That was then: You never really understand a person until you consider things from his point of view . . . until you climb into his skin and walk around in it. – Atticus Finch in “To Kill a Mockingbird”, by Harper Lee

This is now: Trying to have a conversation with you would be like arguing with a dining room table. – Comments at a town hall meeting, by Rep. Barney Frank

I wonder how Atticus, the selfless public defender in To Kill A Mockingbird, would fare in today’s polarized discourse and in this age of the sound bite. (Then again, he didn’t need much income; Scout, after all, was fine being shoeless.)

But just when you want to give up on the whole idea of finding a common ground, along comes sustainability. We don’t agree on sweeping topics, like global warming. But we will agree to recycle bottles and lower our thermostats. We won’t get on the same page about public welfare, but we will drop our dollars into the Salvation Army kettle. National healthcare, no. Taking walks, yes.

Sustainability is where the actions can have universal appeal, but the participants associate them with different goals. When a supermarket installs an aluminum can bin, very few of us will consciously walk past it to throw a soda can into the trash. We’ll use the bin. But why did the company put the bin there in the first place? To be socially responsible, or to keep the parking lot from looking trashy? Or to get some income from the recycling company? And why do we use the bin? To save the planet? Or to avoid waste and conserve resources? Your personal slant on the world will determine the answer.

And yet your viewpoint really doesn’t matter, because sustainability has you doing the same things as other people with whom you would never agree.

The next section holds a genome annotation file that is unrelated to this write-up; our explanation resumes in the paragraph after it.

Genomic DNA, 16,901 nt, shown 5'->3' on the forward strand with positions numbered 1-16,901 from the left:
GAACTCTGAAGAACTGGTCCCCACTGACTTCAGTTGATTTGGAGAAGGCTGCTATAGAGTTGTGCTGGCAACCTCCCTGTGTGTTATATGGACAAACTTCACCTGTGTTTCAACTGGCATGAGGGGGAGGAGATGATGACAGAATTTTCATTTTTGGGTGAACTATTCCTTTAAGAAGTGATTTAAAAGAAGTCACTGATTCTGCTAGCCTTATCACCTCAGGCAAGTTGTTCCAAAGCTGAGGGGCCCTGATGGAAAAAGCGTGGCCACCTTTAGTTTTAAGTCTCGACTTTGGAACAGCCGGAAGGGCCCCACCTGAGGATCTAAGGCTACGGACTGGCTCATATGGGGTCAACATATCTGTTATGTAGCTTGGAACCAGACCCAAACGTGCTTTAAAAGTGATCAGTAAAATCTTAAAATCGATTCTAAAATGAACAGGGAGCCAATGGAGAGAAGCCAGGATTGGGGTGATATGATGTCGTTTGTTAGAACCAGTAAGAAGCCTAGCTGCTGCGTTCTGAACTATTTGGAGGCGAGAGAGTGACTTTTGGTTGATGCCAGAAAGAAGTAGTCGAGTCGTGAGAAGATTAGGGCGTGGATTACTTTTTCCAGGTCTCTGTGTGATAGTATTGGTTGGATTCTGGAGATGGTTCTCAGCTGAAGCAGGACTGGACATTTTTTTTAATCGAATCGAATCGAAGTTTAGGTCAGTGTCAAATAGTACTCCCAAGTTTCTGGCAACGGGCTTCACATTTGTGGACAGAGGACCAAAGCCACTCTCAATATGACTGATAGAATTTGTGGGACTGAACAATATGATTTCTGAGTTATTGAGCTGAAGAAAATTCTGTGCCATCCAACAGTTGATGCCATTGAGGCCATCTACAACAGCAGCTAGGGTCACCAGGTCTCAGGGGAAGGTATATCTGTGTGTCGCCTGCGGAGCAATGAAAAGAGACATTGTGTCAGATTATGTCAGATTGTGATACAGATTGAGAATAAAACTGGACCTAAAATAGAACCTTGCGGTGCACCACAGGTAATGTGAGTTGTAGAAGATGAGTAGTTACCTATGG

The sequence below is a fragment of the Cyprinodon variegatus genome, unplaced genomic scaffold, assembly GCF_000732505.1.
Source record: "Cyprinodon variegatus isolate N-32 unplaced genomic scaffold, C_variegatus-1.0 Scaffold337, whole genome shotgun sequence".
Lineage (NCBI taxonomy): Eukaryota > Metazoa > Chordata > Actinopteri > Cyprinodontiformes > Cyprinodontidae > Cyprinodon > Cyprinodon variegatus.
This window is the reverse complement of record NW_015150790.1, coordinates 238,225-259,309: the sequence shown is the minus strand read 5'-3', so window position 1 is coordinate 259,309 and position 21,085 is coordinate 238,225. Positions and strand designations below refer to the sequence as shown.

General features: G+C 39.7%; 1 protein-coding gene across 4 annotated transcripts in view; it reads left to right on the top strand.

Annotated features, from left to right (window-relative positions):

And from this viewpoint, promoting sustainability might just be the most unifying activity an organization can ever take.

The connection between frog deformities and pesticides and herbicides has been reported a lot. But here is a new study by Southern Illinois University in Carbondale that shows how little it really takes to harm amphibians. Imagine there was a pool of water in a farm pond that had the presence of only a trace (0.0000000003*) of pesticide ingredient edosulfan. That would be enough to kill half of the pond’s frog population. Take the 3 and make it 8, and every frog dies. Here’s the news release explaining the study:http://www.newswise.com/articles/view/555153/?sc=rssn (*Double check my decimal conversion. What I’m attempting to show is 0.3 parts per billion.)

An excerpt from the release:

The foothill yellow-legged frog is especially susceptible to the chemicals such as endosulfans, which kill by essentially overloading the nervous system and rendering breathing muscles useless. Europe and Australia each have banned the use of the chemical as a pesticide, and the U.S. Environmental Protection Agency also is studying the issue, Sparling said.

Sparling is optimistic humans can find ways to both farm on a large enough scale to feed the population and protect non-pest animals.

“To produce crops to provide for the world we have to use pesticides, and I’m not anti-pesticide,” he said. “But it’s important for us as scientists, agriculturalists and environmental protectors to make sure we continue developing pesticides that are as protective as possible of non-target animals as can be, both in the chemicals we use and application methods.”